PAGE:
This past Wednesday night we completed our 4 week focus on Morality. We took a look at an Old Testament text, Genesis 39:1-10, where Joseph had found favor in his Egyptian master's (Potiphar) house. This was all well and good until Potiphar's wife became attracted to Joseph. She cornered him and asked him to sleep with her. We can learn a lot from Joseph's response to this opportunity to please himself and his reasoning for not engaging her.
Joseph told her that Potiphar had entrusted him with everything…that no one in Potiphar's house was greater than he. In fact, the ONLY thing withheld from Joseph was the master's wife. Joseph told her that she should not ask him to do such a wicked thing…that it would be a sin against - are you ready for it… God!
Joseph builds his case with the master's wife by stating all that he has been given and entrusted in Potiphar's house. The next logical statement would be that he would not want to sin against this earthly master who had so blessed and trusted him. But that wasn't the case at all; Joseph did not want to sin against God.
I shared with your students that we tend to get the object of our sin wrong. We think about how it affects other people we care about or how it affects us when, actually, we should focus on the fact that the One we are sinning against is the One who has pre-wired within us to know what sin is in the first place. Since God has already predefined what is sacred to Him - THAT is the measure we are to use to guide our actions.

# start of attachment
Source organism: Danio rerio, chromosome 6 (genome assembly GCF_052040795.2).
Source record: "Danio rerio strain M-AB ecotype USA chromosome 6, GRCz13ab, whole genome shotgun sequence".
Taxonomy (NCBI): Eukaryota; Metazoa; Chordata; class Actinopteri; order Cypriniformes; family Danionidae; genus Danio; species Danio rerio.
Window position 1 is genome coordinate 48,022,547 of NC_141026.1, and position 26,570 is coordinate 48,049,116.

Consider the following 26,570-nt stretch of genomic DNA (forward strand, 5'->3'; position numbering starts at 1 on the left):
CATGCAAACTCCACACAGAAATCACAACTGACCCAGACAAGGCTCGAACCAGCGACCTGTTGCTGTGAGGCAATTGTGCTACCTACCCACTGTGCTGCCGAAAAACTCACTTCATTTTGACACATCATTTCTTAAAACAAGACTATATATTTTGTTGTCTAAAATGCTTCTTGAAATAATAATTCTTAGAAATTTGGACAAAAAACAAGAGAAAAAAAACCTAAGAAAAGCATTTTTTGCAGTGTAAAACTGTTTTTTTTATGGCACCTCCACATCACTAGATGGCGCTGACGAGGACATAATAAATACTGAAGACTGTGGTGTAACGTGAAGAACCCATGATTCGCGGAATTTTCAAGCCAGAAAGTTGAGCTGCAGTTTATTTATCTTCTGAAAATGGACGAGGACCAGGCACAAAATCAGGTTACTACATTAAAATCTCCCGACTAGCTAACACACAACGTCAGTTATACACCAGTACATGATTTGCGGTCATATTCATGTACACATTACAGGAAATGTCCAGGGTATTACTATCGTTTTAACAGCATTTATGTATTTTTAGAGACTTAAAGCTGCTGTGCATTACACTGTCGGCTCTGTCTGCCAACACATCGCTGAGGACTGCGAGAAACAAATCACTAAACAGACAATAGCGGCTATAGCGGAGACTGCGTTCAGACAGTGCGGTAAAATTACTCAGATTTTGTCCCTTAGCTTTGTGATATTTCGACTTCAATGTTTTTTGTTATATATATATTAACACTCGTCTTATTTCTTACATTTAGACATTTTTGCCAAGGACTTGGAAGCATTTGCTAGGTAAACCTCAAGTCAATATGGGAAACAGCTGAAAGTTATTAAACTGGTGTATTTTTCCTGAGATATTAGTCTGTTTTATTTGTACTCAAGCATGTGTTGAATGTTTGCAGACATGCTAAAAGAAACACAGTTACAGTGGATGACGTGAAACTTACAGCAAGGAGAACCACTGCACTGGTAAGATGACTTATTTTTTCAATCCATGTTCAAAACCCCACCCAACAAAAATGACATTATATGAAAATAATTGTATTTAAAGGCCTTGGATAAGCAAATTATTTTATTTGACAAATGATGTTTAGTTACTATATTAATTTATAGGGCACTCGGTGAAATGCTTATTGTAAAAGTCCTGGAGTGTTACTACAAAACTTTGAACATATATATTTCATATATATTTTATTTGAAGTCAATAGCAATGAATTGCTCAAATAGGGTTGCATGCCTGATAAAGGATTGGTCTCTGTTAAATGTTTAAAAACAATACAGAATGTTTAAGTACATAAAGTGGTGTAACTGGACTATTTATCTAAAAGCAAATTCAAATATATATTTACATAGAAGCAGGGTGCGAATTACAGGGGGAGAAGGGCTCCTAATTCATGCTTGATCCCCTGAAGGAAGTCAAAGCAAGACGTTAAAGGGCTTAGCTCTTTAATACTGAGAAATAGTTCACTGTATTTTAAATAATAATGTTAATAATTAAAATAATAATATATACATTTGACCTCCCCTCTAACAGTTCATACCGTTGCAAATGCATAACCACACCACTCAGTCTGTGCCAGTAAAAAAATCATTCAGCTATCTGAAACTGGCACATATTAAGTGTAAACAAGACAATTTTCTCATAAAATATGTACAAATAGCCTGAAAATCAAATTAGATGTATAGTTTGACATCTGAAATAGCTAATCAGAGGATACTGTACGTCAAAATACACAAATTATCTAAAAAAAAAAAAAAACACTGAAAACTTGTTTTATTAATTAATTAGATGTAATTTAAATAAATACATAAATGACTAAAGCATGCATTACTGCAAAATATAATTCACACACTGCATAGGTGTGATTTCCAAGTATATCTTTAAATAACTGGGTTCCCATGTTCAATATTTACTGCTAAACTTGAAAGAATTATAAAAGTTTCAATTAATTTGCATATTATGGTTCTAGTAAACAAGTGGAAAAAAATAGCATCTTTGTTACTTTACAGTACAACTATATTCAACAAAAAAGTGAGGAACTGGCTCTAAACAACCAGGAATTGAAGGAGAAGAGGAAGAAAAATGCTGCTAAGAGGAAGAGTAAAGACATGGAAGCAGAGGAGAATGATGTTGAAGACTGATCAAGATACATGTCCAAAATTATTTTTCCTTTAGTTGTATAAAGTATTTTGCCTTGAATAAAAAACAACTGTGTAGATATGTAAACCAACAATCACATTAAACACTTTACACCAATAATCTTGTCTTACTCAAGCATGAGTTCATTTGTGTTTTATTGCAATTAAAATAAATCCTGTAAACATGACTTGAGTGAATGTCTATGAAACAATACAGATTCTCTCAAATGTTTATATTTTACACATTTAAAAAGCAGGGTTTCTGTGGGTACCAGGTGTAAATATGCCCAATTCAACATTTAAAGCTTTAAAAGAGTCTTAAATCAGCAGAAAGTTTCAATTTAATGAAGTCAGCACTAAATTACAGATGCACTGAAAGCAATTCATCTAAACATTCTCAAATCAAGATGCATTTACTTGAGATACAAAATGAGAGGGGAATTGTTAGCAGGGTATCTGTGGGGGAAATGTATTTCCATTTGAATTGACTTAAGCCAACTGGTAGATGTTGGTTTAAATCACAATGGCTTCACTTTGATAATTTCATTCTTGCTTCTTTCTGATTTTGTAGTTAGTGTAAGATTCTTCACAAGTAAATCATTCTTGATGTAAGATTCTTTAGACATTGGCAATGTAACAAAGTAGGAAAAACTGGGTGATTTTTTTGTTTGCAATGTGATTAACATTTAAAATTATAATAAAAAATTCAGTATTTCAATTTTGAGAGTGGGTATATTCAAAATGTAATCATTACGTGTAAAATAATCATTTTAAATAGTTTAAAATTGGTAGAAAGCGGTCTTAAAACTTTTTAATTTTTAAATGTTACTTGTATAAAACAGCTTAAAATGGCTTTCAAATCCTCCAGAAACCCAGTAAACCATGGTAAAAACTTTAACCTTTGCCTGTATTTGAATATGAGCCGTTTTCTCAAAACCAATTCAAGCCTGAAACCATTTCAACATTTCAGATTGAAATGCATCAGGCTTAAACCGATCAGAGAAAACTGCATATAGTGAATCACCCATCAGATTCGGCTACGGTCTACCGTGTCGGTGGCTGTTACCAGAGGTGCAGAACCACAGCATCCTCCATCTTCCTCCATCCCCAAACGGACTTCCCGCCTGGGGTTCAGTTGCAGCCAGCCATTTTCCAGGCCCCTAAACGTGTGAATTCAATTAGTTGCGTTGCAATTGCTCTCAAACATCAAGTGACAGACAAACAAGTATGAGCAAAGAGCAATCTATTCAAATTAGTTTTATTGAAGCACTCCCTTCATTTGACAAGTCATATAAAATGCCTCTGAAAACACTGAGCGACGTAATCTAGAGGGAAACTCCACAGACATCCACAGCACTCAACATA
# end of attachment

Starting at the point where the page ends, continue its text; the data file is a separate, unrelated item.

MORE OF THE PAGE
I attempted to make the point more clearly by attaching it to a figure in history - Hitler. Consider the heinous nature of all of the killing that happened under Hitler. It would be easy for us to look at his actions and judge Hitler by labeling his sin as having happened "to" the Jews. That assessment of his actions, however, would be incomplete. The subject of Hitler's wrath (Jews and other ethnicities) did not give human life value - God did. We have worth and value for one reason - God has given it to us.
So when we look at Hitler's actions, we are certainly distracted by the cruelty of it against humanity; our hearts ache for the over 6 million people who were annihilated by him. Yet his sin was not against them - Hitler's sin was that he violated 6 MILLION TIMES what God considered to be sacred. He violated what God considered to be sacred 6 MILLION TIMES! That is what made the killing "morally" wrong - that the "Moral Law Giver" had declared it to be wrong. And that declaration comes from His very being…from His character…from who He is.
I suggested to your students that we should consider this when faced with moral decisions. Every action or reaction has with it a consequence - sometimes good and sometimes bad. But if we look at our actions with the mindset of consequences to us or others, our view is, at best, incomplete. We have to consider that our actions, when in violation of what we know to be morally right, are violations against what God has declared to be sacred. After all, He is the "Who" behind our internal moral compass.